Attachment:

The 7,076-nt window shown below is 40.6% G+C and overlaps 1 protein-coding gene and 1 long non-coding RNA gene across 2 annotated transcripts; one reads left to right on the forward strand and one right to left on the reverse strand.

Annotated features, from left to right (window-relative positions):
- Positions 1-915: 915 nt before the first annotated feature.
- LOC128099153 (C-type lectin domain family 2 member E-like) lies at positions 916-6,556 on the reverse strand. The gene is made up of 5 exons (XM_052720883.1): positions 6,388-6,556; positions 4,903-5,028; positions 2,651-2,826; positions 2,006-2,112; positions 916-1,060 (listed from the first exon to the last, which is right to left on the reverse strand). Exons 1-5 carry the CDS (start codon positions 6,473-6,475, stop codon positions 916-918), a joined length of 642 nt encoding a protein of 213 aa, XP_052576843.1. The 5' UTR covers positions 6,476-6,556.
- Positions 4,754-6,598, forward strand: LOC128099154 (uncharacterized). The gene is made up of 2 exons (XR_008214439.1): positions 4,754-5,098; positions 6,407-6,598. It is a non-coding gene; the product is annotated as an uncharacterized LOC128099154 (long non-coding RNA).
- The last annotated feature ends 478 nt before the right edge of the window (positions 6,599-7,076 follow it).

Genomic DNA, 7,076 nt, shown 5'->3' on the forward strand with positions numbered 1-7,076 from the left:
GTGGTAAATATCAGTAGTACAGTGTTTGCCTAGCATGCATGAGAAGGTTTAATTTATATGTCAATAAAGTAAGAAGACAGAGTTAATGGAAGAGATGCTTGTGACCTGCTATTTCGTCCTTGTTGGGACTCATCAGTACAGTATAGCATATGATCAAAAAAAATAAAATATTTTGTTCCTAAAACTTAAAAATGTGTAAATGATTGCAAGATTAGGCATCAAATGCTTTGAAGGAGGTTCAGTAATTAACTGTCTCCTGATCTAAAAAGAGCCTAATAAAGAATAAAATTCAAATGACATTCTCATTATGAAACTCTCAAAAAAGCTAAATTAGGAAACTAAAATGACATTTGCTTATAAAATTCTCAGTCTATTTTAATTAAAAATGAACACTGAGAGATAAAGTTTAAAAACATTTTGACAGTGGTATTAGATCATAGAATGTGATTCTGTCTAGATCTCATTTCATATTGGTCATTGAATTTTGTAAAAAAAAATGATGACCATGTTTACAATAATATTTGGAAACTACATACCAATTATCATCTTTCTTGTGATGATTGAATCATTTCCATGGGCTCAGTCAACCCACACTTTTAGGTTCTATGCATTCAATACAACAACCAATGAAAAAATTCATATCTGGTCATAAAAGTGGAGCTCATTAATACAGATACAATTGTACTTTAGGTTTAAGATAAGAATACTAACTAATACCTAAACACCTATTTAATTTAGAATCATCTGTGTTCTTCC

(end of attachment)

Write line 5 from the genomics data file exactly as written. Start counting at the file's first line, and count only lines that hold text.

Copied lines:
- Positions 4,754-6,598, forward strand: LOC128099154 (uncharacterized). The gene is made up of 2 exons (XR_008214439.1): positions 4,754-5,098; positions 6,407-6,598. It is a non-coding gene; the product is annotated as an uncharacterized LOC128099154 (long non-coding RNA).